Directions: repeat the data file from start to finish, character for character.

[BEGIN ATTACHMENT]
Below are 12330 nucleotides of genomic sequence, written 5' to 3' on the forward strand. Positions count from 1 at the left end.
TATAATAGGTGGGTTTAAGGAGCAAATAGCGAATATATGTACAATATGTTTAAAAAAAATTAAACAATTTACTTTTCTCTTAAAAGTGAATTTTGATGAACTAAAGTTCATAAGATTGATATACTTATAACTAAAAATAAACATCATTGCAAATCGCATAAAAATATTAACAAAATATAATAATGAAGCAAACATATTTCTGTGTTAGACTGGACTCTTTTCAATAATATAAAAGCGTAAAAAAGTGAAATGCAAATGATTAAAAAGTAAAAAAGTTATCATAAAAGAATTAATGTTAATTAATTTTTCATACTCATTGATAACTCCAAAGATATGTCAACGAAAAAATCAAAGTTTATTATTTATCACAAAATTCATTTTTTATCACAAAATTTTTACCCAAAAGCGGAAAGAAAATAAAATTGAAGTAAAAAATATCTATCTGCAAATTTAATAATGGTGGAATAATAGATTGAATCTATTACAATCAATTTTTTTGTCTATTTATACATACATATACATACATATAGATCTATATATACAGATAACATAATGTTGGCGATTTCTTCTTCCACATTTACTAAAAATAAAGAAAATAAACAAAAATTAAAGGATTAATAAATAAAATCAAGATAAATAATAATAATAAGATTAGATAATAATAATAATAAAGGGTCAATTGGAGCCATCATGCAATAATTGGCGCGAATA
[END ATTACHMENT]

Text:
Below are 12330 nucleotides of genomic sequence, written 5' to 3' on the forward strand. Positions count from 1 at the left end.
TATAATAGGTGGGTTTAAGGAGCAAATAGCGAATATATGTACAATATGTTTAAAAAAAATTAAACAATTTACTTTTCTCTTAAAAGTGAATTTTGATGAACTAAAGTTCATAAGATTGATATACTTATAACTAAAAATAAACATCATTGCAAATCGCATAAAAATATTAACAAAATATAATAATGAAGCAAACATATTTCTGTGTTAGACTGGACTCTTTTCAATAATATAAAAGCGTAAAAAAGTGAAATGCAAATGATTAAAAAGTAAAAAAGTTATCATAAAAGAATTAATGTTAATTAATTTTTCATACTCATTGATAACTCCAAAGATATGTCAACGAAAAAATCAAAGTTTATTATTTATCACAAAATTCATTTTTTATCACAAAATTTTTACCCAAAAGCGGAAAGAAAATAAAATTGAAGTAAAAAATATCTATCTGCAAATTTAATAATGGTGGAATAATAGATTGAATCTATTACAATCAATTTTTTTGTCTATTTATACATACATATACATACATATAGATCTATATATACAGATAACATAATGTTGGCGATTTCTTCTTCCACATTTACTAAAAATAAAGAAAATAAACAAAAATTAAAGGATTAATAAATAAAATCAAGATAAATAATAATAATAAGATTAGATAATAATAATAATAAAGGGTCAATTGGAGCCATCATGCAATAATTGGCGCGAATA